Severe weather will continue to target the Plains through the weekend, threatening outdoor activities from Texas to Minnesota.
Anyone planning on going to an amusement park, concert or a local event should be on the lookout for these storms and know where to seek safety if they strike.
The severe weather danger will slowly shift south and east heading into the weekend, impacting a larger area and more cities.
Similar to those on Friday, the main threats from storms over the weekend will be damaging winds and large hail, although a few isolated tornadoes cannot be ruled out.
Frequent lighting will also accompany these thunderstorms, making it dangerous to be in a pool or open field until the storm has passed.
The corridor from near Billings to Denver to Rapid City will remain the target of the violent thunderstorms through Saturday evening.
The threat of severe weather will continue to expand across the Plains Sunday and Sunday night, reaching from the Texas Panhandle to western Wisconsin.
Minneapolis; Omaha, Nebraska; Sioux Falls, South Dakota; and Dodge City, Kansas, are a few locations that could experience hail as large as baseballs, wind gusts past 65 mph and downpours that spark flash flooding.
Heading into the first week of June, the threat of severe thunderstorms will continue, focusing on Minnesota, Wisconsin, Iowa and Missouri.
Some of these storms may even impact major travel hubs in the Midwest such as Chicago, St. Louis, Milwaukee and possibly even Detroit.
Umbrellas and raincoats will be put to good use by those along much of the Interstate-95 corridor as rain moves northward during the middle of the week.
Temperatures will rebound across the Northeast this coming weekend, after a setback with clouds and rain along the coast before Friday.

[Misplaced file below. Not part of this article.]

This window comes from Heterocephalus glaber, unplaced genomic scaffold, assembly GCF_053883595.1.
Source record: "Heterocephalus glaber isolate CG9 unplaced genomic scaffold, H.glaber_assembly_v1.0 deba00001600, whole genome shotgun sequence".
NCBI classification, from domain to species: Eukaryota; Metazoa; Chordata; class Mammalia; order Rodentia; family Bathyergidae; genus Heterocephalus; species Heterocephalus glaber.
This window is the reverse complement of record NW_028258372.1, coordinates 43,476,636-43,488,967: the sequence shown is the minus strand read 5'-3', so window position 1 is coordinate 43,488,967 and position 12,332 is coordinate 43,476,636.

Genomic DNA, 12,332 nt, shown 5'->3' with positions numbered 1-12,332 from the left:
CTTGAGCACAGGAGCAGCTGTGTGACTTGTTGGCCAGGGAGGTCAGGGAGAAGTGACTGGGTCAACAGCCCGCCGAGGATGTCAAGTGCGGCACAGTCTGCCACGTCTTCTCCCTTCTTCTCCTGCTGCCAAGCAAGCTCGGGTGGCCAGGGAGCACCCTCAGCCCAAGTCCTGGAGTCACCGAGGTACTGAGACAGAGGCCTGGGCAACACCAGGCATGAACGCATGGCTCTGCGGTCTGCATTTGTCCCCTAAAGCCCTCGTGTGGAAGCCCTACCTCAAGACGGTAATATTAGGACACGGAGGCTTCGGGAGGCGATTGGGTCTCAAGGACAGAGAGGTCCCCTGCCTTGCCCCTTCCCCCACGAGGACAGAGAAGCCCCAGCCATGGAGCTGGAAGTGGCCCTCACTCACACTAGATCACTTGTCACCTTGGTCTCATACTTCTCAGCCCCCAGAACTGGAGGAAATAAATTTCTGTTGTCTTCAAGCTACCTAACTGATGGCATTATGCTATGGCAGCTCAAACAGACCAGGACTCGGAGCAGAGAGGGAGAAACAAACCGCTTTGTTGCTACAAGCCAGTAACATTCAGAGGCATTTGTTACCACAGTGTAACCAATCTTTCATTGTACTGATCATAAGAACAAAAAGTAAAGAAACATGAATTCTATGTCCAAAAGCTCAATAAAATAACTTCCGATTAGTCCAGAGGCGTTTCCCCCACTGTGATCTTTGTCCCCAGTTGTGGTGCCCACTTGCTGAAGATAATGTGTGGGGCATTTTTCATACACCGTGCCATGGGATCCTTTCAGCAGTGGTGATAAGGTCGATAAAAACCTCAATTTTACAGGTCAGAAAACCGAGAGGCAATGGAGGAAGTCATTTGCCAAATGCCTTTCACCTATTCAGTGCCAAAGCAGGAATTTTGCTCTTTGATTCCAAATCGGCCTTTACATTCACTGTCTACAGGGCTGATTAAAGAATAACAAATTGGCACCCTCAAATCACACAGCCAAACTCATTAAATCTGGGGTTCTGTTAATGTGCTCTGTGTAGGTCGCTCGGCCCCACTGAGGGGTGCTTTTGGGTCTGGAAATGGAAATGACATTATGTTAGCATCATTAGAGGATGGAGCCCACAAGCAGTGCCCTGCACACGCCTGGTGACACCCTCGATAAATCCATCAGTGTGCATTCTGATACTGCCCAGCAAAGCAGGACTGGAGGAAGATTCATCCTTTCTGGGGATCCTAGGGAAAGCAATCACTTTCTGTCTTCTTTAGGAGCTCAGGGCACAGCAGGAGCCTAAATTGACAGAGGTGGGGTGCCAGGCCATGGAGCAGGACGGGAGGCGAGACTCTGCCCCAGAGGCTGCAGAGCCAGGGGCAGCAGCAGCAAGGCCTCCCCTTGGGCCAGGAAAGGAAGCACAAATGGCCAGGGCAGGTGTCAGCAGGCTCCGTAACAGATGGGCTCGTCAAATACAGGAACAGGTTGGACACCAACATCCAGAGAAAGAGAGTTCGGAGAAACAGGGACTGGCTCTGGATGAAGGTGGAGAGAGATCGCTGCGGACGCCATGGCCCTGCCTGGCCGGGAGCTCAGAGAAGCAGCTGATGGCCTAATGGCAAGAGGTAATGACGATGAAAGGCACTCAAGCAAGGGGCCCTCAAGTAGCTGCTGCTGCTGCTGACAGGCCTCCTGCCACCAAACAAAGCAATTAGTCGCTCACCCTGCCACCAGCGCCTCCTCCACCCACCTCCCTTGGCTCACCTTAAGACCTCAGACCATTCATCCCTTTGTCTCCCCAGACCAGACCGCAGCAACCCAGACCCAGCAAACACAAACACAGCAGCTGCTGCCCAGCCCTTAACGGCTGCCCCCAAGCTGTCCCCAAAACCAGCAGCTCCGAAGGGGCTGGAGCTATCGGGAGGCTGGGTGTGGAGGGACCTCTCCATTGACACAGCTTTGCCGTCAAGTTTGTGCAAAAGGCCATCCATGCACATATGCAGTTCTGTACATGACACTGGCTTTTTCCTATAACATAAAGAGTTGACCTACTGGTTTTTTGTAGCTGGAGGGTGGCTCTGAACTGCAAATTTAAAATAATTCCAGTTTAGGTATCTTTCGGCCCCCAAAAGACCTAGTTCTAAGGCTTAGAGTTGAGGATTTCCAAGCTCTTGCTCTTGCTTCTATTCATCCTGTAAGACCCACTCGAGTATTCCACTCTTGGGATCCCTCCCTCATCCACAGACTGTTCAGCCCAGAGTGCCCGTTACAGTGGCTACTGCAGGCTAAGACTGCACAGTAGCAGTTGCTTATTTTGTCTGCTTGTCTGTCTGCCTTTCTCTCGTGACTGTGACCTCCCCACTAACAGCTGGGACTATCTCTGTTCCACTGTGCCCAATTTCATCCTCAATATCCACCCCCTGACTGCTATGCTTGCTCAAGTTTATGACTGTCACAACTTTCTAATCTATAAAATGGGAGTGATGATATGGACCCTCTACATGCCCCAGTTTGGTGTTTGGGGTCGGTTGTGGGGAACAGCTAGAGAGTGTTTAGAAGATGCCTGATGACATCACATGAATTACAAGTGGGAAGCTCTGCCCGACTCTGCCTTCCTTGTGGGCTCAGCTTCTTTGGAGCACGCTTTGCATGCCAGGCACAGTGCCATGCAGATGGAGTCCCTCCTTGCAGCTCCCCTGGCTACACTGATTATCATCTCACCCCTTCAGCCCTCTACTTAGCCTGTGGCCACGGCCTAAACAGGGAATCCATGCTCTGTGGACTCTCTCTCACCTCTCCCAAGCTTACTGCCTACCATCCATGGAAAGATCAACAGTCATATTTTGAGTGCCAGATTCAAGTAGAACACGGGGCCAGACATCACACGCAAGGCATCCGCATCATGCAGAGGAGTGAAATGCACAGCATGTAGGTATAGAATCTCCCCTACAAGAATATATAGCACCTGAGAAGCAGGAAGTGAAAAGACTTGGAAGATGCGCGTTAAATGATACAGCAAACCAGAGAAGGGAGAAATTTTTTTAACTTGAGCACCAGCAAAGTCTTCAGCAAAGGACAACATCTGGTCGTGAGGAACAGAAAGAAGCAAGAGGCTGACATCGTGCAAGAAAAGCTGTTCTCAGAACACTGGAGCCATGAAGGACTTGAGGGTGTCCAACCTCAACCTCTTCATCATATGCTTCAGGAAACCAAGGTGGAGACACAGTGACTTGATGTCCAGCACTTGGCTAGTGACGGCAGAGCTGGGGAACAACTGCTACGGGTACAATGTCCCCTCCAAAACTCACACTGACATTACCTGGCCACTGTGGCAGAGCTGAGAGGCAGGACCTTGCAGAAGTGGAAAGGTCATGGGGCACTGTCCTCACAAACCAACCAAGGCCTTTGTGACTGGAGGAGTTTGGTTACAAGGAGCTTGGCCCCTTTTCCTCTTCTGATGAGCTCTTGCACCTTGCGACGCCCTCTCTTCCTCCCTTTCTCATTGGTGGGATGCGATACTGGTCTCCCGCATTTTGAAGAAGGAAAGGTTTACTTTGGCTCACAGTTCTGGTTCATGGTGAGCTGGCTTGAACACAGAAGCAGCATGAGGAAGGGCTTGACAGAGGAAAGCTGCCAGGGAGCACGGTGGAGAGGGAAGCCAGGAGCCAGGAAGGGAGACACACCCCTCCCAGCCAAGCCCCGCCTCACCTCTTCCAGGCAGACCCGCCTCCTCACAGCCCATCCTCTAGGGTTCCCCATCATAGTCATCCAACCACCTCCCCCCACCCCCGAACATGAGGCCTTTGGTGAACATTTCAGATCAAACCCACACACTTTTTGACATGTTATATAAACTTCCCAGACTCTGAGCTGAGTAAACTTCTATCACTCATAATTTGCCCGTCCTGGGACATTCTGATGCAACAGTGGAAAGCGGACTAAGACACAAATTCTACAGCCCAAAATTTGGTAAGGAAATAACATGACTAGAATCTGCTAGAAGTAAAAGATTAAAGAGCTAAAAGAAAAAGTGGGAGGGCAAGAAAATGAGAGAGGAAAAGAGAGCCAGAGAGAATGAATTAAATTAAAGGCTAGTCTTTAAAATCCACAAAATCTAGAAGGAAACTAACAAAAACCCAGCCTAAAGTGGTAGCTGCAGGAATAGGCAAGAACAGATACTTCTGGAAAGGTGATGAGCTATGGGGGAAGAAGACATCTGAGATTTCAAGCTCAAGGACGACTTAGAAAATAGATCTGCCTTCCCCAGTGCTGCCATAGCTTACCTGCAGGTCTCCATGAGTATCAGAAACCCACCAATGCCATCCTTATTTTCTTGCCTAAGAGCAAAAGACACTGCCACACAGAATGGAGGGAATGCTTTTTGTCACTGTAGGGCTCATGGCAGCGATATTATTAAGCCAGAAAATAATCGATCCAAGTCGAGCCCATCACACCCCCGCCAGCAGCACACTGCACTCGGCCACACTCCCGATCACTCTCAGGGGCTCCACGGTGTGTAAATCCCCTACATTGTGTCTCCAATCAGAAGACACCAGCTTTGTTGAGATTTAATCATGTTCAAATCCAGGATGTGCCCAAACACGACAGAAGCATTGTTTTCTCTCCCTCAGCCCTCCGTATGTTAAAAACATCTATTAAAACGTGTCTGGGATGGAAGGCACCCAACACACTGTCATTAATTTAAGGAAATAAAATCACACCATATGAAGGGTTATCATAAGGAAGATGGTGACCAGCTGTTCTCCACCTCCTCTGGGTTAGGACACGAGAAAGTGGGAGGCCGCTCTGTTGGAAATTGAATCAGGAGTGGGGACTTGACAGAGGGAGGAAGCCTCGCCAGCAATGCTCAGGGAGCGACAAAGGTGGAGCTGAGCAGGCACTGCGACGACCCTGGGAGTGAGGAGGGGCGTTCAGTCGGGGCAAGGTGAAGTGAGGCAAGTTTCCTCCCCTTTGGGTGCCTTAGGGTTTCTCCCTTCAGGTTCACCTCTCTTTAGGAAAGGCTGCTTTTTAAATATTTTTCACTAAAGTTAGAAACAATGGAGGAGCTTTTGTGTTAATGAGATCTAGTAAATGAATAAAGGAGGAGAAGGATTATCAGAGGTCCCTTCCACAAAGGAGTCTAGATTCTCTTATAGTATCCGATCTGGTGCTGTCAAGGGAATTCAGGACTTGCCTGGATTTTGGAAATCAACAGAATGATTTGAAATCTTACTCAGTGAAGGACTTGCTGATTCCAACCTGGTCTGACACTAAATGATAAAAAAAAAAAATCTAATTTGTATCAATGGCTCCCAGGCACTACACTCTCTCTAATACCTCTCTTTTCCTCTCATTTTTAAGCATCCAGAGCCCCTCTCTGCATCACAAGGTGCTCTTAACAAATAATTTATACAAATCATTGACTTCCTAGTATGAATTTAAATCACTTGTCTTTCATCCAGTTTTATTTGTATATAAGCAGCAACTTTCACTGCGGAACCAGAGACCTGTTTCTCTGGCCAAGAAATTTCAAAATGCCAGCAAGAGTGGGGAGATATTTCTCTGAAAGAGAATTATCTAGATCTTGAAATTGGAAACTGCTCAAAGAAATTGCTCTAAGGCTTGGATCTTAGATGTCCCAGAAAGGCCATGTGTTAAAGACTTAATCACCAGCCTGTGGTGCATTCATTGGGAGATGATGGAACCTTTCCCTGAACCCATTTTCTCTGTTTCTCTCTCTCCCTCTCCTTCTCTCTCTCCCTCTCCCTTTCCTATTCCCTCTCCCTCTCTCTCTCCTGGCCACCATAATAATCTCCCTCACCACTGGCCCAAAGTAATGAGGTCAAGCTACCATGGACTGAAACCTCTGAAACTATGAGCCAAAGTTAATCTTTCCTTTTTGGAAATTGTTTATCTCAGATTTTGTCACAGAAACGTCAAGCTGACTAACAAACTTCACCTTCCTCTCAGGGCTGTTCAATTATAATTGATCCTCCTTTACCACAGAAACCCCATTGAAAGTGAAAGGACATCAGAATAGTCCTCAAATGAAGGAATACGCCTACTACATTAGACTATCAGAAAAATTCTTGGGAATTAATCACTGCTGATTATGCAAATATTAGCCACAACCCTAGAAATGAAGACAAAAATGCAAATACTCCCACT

A storm from the Pacific Ocean will first raise the fire danger in California, then bring cooler air and spotty rain for firefighting efforts.
A chilly start to fall has provided a sufficient cold blast to bring out the vibrant colors of autumn leaves.
A melting alpine glacier on Mount Shasta in northern California created a messy situation as the flowing ice water turned into a disruptive mudslide with more harmful rainfall on the way.
A storm moving up the Atlantic coast with rain will briefly disrupt the dry weather and warming trend this week around Washington, D.C.
Washington, D.C. (1980)
Temperature hit 90 degrees for the 67th time in 1980. Never had there been a year in recorded history with so many 90-degree readings. The previous record was 59 days in 1966.
Chadron (NW part of state) 38 degrees. Kearney (eastern part of state) 90 degrees at same hour.
Pittsburgh, PA (1989)
Trace of snow at the airport (11:00 a.m.) Actually fell as ice pellets for 8 minutes, but counts as the earliest snow on record. The old record was a trace on Sept. 24, 1928.